Nested display lists vs. duplicated

Hello,

Suppose you have a complex object to draw, like a computer case. You need to be able to show some components selected so you need keep objects separated.

Would you:

  1. create a display list for components and one display list for the case THAT CALLS single objects one

or:

  1. create a display list for components and one display list for the case that DOES NOT CALL single object ones

I mean, is there any benefit (to maximize speed) in duplicating the data on the GPU here? Or calling a number of display lists inside a main one is the same for the performance point of view?

I learned about Hierarchical Display Lists here: https://www.glprogramming.com/red/chapter07.html

Thanks,

Alberto

Note that display lists are “legacy” OpenGL. They don’t exist in OpenGL 3.2+ core profile or OpenGL ES. They aren’t necessarily efficient on modern hardware, as their intended use case doesn’t really apply to PCs. Their main use case was to minimise network bandwidth for indirect rendering on SGI Unix/X11 systems.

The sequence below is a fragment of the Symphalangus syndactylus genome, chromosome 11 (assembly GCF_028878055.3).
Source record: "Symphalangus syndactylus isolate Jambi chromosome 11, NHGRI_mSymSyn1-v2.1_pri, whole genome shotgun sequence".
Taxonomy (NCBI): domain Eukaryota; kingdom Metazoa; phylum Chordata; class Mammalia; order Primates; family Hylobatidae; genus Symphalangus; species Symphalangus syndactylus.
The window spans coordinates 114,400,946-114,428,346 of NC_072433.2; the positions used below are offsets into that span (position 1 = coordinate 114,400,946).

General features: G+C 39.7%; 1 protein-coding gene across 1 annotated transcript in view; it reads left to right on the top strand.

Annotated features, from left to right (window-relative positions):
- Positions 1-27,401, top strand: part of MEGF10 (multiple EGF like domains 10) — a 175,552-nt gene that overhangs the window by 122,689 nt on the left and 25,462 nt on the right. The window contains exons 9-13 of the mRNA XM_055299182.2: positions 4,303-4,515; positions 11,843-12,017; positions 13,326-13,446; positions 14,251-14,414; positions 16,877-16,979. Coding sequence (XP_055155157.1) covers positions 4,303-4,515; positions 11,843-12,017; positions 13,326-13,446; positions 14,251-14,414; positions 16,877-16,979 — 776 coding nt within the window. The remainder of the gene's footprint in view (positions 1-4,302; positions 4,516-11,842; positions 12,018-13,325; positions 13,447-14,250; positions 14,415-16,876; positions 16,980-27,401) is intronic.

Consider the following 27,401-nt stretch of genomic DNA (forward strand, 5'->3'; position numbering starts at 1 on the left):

With modern OpenGL, to enable and disable parts of the scene you’d typically either use glMultiDrawElements, or use multiple glDrawElements calls for sub-ranges, or modify the element (index) array. But depending upon the effect you wish to use to indicate selection, you might just draw everything and have the shader program vary the rendering based upon selection status (communicated via a vertex attribute or a uniform array or similar).

For display lists, I’d probably create three lists for each object: one for the unselected object, one for the selected object, and a third which just calls either of the first two. The top-level list for the scene would call the third list for each object. Selection and deselection would change the third so it calls either the first or second.

For learning OpenGL, I’d suggest getting a recent version of the red book that covers modern OpenGL (version 4). The link is to the second edition, which covers OpenGL 1.1 and is essentially ancient history at this point.

Thanks GClements,

With modern OpenGL, to enable and disable parts of the scene you’d typically either use glMultiDrawElements , or use multiple glDrawElements calls for sub-ranges, or modify the element (index) array.

Do you know a code sample that renders a red cube with a blue face using this approach?

Thanks,

Alberto